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Re: Perl always reads in 4K chunks and writes in 1K chunks... Loads of IO!

by serf (Chaplain)
on Jan 01, 2006 at 15:47 UTC ( #520252=note: print w/replies, xml ) Need Help??

in reply to Perl always reads in 4K chunks and writes in 1K chunks... Loads of IO!

If you are concerned about the performance while reading the file into an array I would recommend doing some sample code and running it against a large file (say 100MB or more) to test the speed difference between doing:
@array = <FILE>;
and doing:
while(<FILE>) { push(@array, $_); }
and run it multiple times to make sure you're not just getting the effect of the file being cached in memory.

I have found that while the version with the while loop *looks* longer it actually has always run faster in the tests I've done.

PS: a die message with your open statement like

open (DF, "test.txt") || die "Can't read 'test.txt': $!\n"
is your friend, as are:
use strict; use warnings;
at the top of your script - I'd recommend using them - they will help you by saving you time finding what's causing errors and in the long run should also help you to write better code by teaching you good habits.


update: Thanks ChOas - I've fixed it. I always use the () brackets and || myself - and vaguely recalled (like you point out) that there *was* a difference between || and 'or'.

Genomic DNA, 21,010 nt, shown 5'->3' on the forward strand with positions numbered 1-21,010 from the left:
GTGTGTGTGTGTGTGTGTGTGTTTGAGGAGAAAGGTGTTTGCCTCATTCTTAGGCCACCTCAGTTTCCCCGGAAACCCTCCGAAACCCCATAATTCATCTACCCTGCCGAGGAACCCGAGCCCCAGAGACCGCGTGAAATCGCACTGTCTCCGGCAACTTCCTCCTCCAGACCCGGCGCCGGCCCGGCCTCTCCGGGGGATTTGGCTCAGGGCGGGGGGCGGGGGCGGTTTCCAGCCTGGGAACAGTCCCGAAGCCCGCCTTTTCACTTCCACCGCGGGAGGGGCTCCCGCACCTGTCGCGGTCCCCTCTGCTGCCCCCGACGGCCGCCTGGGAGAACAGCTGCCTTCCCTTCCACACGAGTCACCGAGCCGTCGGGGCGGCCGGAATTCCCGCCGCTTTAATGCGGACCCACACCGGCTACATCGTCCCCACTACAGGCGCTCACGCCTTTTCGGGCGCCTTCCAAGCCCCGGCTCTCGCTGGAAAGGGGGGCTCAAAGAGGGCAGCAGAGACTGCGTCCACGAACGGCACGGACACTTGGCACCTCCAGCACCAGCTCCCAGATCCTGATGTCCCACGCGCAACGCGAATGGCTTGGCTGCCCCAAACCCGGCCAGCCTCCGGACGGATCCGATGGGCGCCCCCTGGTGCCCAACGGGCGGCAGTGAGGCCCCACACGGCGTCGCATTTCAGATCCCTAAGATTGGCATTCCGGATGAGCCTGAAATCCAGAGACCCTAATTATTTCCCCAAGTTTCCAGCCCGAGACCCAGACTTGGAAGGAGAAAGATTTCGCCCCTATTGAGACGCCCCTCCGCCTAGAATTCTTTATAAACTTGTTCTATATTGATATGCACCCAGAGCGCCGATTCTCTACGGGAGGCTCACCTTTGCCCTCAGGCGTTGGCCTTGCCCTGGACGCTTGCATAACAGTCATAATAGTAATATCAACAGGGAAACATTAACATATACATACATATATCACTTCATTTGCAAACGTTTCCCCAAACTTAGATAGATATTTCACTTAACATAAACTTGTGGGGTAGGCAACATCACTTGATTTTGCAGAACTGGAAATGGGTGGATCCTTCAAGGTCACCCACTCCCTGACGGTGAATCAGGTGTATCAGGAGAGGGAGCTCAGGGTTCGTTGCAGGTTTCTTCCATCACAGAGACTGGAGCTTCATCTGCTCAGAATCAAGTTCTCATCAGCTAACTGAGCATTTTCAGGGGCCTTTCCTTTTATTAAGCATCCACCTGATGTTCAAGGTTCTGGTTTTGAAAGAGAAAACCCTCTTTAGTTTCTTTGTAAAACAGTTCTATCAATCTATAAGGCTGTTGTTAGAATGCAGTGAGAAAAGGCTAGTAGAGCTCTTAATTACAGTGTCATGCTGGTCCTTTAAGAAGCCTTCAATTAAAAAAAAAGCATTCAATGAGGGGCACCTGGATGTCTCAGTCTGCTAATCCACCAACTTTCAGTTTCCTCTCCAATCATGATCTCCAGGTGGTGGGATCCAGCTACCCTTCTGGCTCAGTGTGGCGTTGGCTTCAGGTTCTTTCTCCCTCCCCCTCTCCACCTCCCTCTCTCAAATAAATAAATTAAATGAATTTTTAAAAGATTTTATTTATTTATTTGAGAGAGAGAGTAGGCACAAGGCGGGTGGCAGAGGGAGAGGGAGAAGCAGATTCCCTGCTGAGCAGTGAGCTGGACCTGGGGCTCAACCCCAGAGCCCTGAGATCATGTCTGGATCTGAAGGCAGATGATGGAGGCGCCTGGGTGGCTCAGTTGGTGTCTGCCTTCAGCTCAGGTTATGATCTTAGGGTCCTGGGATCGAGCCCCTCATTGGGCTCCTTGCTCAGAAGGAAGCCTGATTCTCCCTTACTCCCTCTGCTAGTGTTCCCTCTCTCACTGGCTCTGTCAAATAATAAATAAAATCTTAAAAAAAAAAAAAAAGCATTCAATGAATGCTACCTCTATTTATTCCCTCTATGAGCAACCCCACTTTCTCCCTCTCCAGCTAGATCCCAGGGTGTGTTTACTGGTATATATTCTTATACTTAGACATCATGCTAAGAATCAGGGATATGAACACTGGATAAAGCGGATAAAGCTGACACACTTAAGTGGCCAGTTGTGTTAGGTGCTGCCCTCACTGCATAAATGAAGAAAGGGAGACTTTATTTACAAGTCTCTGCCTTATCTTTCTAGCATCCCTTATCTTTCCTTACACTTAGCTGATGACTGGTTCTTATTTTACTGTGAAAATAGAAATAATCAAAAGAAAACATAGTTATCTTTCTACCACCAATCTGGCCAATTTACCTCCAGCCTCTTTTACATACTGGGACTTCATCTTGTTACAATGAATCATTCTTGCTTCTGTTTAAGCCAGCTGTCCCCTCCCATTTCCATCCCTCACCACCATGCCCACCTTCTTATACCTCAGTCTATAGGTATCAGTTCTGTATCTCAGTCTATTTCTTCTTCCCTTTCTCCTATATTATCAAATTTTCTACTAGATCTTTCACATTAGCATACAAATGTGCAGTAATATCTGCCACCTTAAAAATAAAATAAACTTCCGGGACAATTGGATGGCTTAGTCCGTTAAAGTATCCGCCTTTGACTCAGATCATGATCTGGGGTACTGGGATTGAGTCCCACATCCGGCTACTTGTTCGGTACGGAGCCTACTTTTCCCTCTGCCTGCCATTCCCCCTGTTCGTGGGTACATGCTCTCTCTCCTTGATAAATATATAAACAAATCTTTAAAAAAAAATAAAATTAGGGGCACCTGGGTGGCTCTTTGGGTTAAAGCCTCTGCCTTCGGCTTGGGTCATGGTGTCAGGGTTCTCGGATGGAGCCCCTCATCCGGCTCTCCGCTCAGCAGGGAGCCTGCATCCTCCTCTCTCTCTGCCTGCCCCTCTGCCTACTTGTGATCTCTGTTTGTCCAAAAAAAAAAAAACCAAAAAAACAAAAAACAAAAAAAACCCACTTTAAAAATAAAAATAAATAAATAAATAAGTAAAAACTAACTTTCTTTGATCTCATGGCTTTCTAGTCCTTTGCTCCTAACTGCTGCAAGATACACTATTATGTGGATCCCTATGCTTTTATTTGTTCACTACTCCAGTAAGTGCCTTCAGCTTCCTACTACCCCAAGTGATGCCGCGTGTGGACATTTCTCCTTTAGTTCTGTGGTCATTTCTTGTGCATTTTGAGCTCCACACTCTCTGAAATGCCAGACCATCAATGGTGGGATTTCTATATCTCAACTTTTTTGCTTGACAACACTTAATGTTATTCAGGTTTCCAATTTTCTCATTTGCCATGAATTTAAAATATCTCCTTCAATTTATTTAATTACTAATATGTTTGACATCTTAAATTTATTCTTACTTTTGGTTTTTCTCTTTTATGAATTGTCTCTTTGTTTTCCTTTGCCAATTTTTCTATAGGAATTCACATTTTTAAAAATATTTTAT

After having Dominus do a presentation to us the other week and finding I am in th habit of using () where I don't absolutely need to, I'd thought I'd not add them here where NeilF wasn't already using them... I've put them back on now :o)


perl -MO=Deparse -e 'open (DF, "test.txt") || die "Cant read test.txt\ +n";'
tells me I *could* write it:
die "Can't read test.txt\n" unless open DF, 'test.txt';
but I won't :o)

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Re^2: Perl always reads in 4K chunks and writes in 1K chunks... Loads of IO!
by ChOas (Curate) on Jan 01, 2006 at 16:48 UTC

    open DF, "test.txt" || die "Can't read 'test.txt': $!\n"

    Does not do what you think it does.

    The || ties itself to "test.txt", which is always true, and not to the return of the open.

    open(DF, "test.txt") || die "Can't read 'test.txt': $!\n"


    open DF, "test.txt" or die "Can't read 'test.txt': $!\n"

    (or binds less tight than ||)

    Would accomplish what you want.


    print "profeth still\n" if /bird|devil/;
      Why are you measuring under Windows to see what will happen on Unix?
      If you've only got one machine to play with, why not boot off a LiveCD (like Knoppix) and measure your code (or a key subset) under Linux?
      Might not be the same OS your ISP is using, but closer to Unix than Windows?
      Might make absolutely no difference, but at least you might be a bit closer to comparing apples to apples rather than apples (Unix) to oranges (Windows) ...

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